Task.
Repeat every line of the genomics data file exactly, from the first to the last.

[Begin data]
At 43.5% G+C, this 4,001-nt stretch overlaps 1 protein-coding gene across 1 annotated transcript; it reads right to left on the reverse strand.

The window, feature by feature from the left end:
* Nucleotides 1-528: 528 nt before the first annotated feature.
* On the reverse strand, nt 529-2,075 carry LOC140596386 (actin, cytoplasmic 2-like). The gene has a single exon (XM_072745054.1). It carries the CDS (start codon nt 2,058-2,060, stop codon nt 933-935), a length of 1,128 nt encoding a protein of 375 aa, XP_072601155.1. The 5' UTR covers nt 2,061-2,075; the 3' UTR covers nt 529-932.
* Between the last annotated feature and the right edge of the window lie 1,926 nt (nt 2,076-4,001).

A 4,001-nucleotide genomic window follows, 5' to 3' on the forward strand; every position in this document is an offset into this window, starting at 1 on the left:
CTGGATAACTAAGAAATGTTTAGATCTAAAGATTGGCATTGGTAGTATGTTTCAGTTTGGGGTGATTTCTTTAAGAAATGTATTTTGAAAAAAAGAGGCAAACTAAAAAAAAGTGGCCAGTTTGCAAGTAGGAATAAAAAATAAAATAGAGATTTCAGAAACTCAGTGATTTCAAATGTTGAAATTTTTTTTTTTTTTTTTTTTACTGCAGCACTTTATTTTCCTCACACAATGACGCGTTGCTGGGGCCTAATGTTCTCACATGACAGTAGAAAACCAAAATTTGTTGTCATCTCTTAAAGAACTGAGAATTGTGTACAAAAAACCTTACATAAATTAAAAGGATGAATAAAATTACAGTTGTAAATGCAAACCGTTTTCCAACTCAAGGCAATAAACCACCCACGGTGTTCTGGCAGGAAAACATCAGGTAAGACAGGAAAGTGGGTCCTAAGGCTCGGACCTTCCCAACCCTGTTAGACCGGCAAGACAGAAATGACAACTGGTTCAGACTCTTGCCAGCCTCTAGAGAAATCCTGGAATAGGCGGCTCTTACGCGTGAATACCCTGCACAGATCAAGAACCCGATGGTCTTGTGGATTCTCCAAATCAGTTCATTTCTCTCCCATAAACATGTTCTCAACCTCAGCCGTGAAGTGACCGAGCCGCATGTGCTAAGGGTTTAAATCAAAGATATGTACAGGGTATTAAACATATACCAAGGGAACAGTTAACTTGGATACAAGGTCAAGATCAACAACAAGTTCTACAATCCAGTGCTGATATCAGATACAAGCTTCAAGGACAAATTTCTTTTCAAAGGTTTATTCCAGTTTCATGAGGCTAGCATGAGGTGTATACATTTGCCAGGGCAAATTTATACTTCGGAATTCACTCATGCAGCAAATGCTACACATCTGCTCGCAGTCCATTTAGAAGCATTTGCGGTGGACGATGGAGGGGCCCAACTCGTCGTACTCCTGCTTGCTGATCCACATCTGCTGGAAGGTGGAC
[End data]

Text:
At 43.5% G+C, this 4,001-nt stretch overlaps 1 protein-coding gene across 1 annotated transcript; it reads right to left on the reverse strand.

The window, feature by feature from the left end:
* Nucleotides 1-528: 528 nt before the first annotated feature.
* On the reverse strand, nt 529-2,075 carry LOC140596386 (actin, cytoplasmic 2-like). The gene has a single exon (XM_072745054.1). It carries the CDS (start codon nt 2,058-2,060, stop codon nt 933-935), a length of 1,128 nt encoding a protein of 375 aa, XP_072601155.1. The 5' UTR covers nt 2,061-2,075; the 3' UTR covers nt 529-932.
* Between the last annotated feature and the right edge of the window lie 1,926 nt (nt 2,076-4,001).

A 4,001-nucleotide genomic window follows, 5' to 3' on the forward strand; every position in this document is an offset into this window, starting at 1 on the left:
CTGGATAACTAAGAAATGTTTAGATCTAAAGATTGGCATTGGTAGTATGTTTCAGTTTGGGGTGATTTCTTTAAGAAATGTATTTTGAAAAAAAGAGGCAAACTAAAAAAAAGTGGCCAGTTTGCAAGTAGGAATAAAAAATAAAATAGAGATTTCAGAAACTCAGTGATTTCAAATGTTGAAATTTTTTTTTTTTTTTTTTTTACTGCAGCACTTTATTTTCCTCACACAATGACGCGTTGCTGGGGCCTAATGTTCTCACATGACAGTAGAAAACCAAAATTTGTTGTCATCTCTTAAAGAACTGAGAATTGTGTACAAAAAACCTTACATAAATTAAAAGGATGAATAAAATTACAGTTGTAAATGCAAACCGTTTTCCAACTCAAGGCAATAAACCACCCACGGTGTTCTGGCAGGAAAACATCAGGTAAGACAGGAAAGTGGGTCCTAAGGCTCGGACCTTCCCAACCCTGTTAGACCGGCAAGACAGAAATGACAACTGGTTCAGACTCTTGCCAGCCTCTAGAGAAATCCTGGAATAGGCGGCTCTTACGCGTGAATACCCTGCACAGATCAAGAACCCGATGGTCTTGTGGATTCTCCAAATCAGTTCATTTCTCTCCCATAAACATGTTCTCAACCTCAGCCGTGAAGTGACCGAGCCGCATGTGCTAAGGGTTTAAATCAAAGATATGTACAGGGTATTAAACATATACCAAGGGAACAGTTAACTTGGATACAAGGTCAAGATCAACAACAAGTTCTACAATCCAGTGCTGATATCAGATACAAGCTTCAAGGACAAATTTCTTTTCAAAGGTTTATTCCAGTTTCATGAGGCTAGCATGAGGTGTATACATTTGCCAGGGCAAATTTATACTTCGGAATTCACTCATGCAGCAAATGCTACACATCTGCTCGCAGTCCATTTAGAAGCATTTGCGGTGGACGATGGAGGGGCCCAACTCGTCGTACTCCTGCTTGCTGATCCACATCTGCTGGAAGGTGGAC